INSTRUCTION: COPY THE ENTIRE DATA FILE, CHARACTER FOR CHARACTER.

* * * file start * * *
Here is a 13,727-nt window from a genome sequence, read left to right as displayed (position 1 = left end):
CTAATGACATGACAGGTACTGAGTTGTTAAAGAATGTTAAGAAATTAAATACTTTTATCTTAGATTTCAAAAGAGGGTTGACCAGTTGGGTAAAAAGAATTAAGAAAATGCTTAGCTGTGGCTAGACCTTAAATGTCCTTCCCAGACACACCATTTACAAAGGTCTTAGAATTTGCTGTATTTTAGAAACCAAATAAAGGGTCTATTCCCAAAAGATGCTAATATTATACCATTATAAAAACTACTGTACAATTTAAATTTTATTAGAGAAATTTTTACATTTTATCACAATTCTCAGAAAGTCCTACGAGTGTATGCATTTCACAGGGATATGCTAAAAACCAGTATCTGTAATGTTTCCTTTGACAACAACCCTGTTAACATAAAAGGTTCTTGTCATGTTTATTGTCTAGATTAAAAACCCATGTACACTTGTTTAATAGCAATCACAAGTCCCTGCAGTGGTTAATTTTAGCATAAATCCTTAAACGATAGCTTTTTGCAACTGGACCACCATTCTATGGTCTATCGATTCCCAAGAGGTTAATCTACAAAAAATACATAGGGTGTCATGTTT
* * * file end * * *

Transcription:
Here is a 13,727-nt window from a genome sequence, read left to right as displayed (position 1 = left end):
CTAATGACATGACAGGTACTGAGTTGTTAAAGAATGTTAAGAAATTAAATACTTTTATCTTAGATTTCAAAAGAGGGTTGACCAGTTGGGTAAAAAGAATTAAGAAAATGCTTAGCTGTGGCTAGACCTTAAATGTCCTTCCCAGACACACCATTTACAAAGGTCTTAGAATTTGCTGTATTTTAGAAACCAAATAAAGGGTCTATTCCCAAAAGATGCTAATATTATACCATTATAAAAACTACTGTACAATTTAAATTTTATTAGAGAAATTTTTACATTTTATCACAATTCTCAGAAAGTCCTACGAGTGTATGCATTTCACAGGGATATGCTAAAAACCAGTATCTGTAATGTTTCCTTTGACAACAACCCTGTTAACATAAAAGGTTCTTGTCATGTTTATTGTCTAGATTAAAAACCCATGTACACTTGTTTAATAGCAATCACAAGTCCCTGCAGTGGTTAATTTTAGCATAAATCCTTAAACGATAGCTTTTTGCAACTGGACCACCATTCTATGGTCTATCGATTCCCAAGAGGTTAATCTACAAAAAATACATAGGGTGTCATGTTT